An effort to make campus buildings safer has drawn both positive and negative responses from students.
The Operation Building Safe program, a collaborative effort between the Division of Public Safety and University administrators, will limit entrances to buildings after certain hours.
A main goal of the program — which was launched in 2011 and remains ongoing — is to eventually secure perimeter access points for all Penn buildings with electronic access control locks, requiring students to swipe into buildings with their PennCards during business hours.
One or two locations in each building will be reserved for visitor entry, staffed by a concierge or security officer. Signs will be posted on all secured doors, directing visitors to those entries.
Though OBS is a relatively new initiative, certain buildings have served as prototypes for program. There are currently OBS security measures in Fagin Hall, College Hall, Huntsman Hall and the Graduate School of Education building.
The Wharton School has always been a “real player in securing their buildings for many years,” Vice President for Public Safety Maureen Rush said.
As Huntsman is the only Wharton building open 24 hours a day, students must use a valid PennCard to enter through the Locust Walk entrance between the hours of 7 p.m. and 7 a.m. Monday through Friday. They are required to swipe into the building at all times during weekends.
According to Senior Director of Wharton Operations Maria O’Callaghan-Cassidy, the safety measures in Huntsman, Steinberg-Dietrich Hall and Vance Hall have been successful.
“Wharton has an exemplary safety record especially after hours which in part is the direct result of our policies,” she said.
However, the swiping policy may also be a nuisance to some students.
“I live in the Radian and when I come from Walnut, it is sometimes a pain to walk all the way around to the front of the building,” Wharton junior Adam Goldberg said. “I am not too inconvenienced, but a couple more places to swipe in at night would be nice.”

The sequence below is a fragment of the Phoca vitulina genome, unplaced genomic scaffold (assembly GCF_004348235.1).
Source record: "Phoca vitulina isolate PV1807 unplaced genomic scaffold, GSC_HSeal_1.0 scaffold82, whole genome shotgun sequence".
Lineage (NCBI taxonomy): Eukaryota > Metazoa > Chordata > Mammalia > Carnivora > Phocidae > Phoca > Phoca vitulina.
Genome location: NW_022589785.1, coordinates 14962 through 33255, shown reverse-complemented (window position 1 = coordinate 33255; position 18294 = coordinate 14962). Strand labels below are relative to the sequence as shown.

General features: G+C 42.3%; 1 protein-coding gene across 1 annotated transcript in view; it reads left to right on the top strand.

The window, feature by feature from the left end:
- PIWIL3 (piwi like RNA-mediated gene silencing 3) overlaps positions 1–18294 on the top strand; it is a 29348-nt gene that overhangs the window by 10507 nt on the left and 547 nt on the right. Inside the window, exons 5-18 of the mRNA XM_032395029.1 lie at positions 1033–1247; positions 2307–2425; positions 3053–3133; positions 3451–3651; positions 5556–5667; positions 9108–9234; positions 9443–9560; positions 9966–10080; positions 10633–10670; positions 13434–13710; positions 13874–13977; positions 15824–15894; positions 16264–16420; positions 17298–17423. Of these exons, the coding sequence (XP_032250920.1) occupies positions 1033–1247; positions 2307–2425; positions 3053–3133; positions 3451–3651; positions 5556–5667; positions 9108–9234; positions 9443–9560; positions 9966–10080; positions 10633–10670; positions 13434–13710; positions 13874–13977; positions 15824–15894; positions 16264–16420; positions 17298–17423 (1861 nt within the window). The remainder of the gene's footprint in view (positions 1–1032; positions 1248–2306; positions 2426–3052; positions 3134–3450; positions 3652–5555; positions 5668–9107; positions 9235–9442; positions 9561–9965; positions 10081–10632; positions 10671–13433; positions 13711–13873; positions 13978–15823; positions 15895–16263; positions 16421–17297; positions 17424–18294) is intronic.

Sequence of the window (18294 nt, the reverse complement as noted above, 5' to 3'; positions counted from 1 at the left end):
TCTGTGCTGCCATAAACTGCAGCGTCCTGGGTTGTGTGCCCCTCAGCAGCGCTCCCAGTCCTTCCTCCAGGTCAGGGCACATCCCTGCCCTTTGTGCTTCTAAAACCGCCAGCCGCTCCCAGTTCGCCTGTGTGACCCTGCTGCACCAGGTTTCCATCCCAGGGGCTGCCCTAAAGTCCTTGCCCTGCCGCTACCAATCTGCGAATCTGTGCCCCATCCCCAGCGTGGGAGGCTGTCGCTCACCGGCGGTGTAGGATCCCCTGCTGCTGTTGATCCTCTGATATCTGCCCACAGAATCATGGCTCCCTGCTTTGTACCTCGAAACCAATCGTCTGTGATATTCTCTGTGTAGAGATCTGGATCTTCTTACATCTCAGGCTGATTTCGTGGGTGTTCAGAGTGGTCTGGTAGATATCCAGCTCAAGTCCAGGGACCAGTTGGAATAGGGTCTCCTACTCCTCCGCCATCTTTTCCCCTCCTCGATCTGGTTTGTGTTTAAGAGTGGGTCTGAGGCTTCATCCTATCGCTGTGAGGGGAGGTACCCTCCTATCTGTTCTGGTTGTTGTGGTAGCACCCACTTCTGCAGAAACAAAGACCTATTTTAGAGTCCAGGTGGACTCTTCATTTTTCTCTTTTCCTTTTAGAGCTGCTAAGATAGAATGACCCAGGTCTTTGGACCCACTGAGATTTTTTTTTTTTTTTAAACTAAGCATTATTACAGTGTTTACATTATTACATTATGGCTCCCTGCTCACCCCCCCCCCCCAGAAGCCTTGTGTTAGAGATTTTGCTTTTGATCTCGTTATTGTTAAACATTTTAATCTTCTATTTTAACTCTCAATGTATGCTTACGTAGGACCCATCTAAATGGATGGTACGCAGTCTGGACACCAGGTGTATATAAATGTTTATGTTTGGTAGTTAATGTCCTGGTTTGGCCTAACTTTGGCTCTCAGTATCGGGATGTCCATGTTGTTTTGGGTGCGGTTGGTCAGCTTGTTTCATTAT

Goldberg added that when he does eventually get to the main entrance, he sometimes has to wait in line outside Huntsman for ten to 15 minutes before he can swipe.
If the swiping in policy were to expand to other buildings, Goldberg would not see it as too much of a hassle.
“Other buildings don’t get much traffic anyway, so it would not present too much of a problem,” he said.
Although O’Callaghan-Cassidy has noted that lines do sometimes form, security officers “closely monitor these types of situations and can say that [they] have never found an individual wait to be more than one minute with the average being seconds per person.”
Others said the positive results of the Huntsman security policy outweigh the negatives.
“I think the few minutes you may waste in line to swipe your card is a small price to pay for the increased security that this measure provides,” Wharton senior Joao Mokdissi said in an email. “However, it would be very convenient if the Walnut entrance was also open at night and if there was a guard swiping us in there as well, reducing the lines in either entrance.”
Wharton sophomore Nashwa Elangbawy agrees. “Though it can be a hassle to wait in line to get swiped in, having to sign into the building ensures that it’s being used only by Penn kids, which is reassuring,” she said.
Fagin Hall instituted a similar policy in 2005 when renovations to the main entryway were completed. This main entrance is open from 7 a.m. until 11 p.m. Monday through Friday, from 8 a.m. until 5 p.m. on Saturday, and is closed on Sunday.
Fagin underwent further renovations that added 4,000 square feet of classroom space reserved for simulation this summer. Though the main entrance is guarded until 11 p.m., the main lobby door automatically locks after 6 p.m. and students must then swipe in.
“It was very important for us to secure these areas,” Nursing School Vice Dean of Administration and Finance Patrick Burke said.
Nursing junior Jess Geminder believes 6 p.m. is too early for the doors to lock. “I understand that there is a lot of expensive equipment in there, but it might be better if it was closed from 9 p.m. to 6 in the morning instead,” she said.
Geminder added, however, that the security policy makes sense especially because Fagin is not centrally located on campus.
Burke believes that students recognize that the building is secure. “I think people understand that in order to keep the building safe, you have to restrict access,” he said.
As for adding the same policies to buildings other than Fagin, Geminder said it’s a good idea only if the buildings were to close at a later hour. “Even though Fagin is far away, [the program] should not exempt other buildings on campus.”
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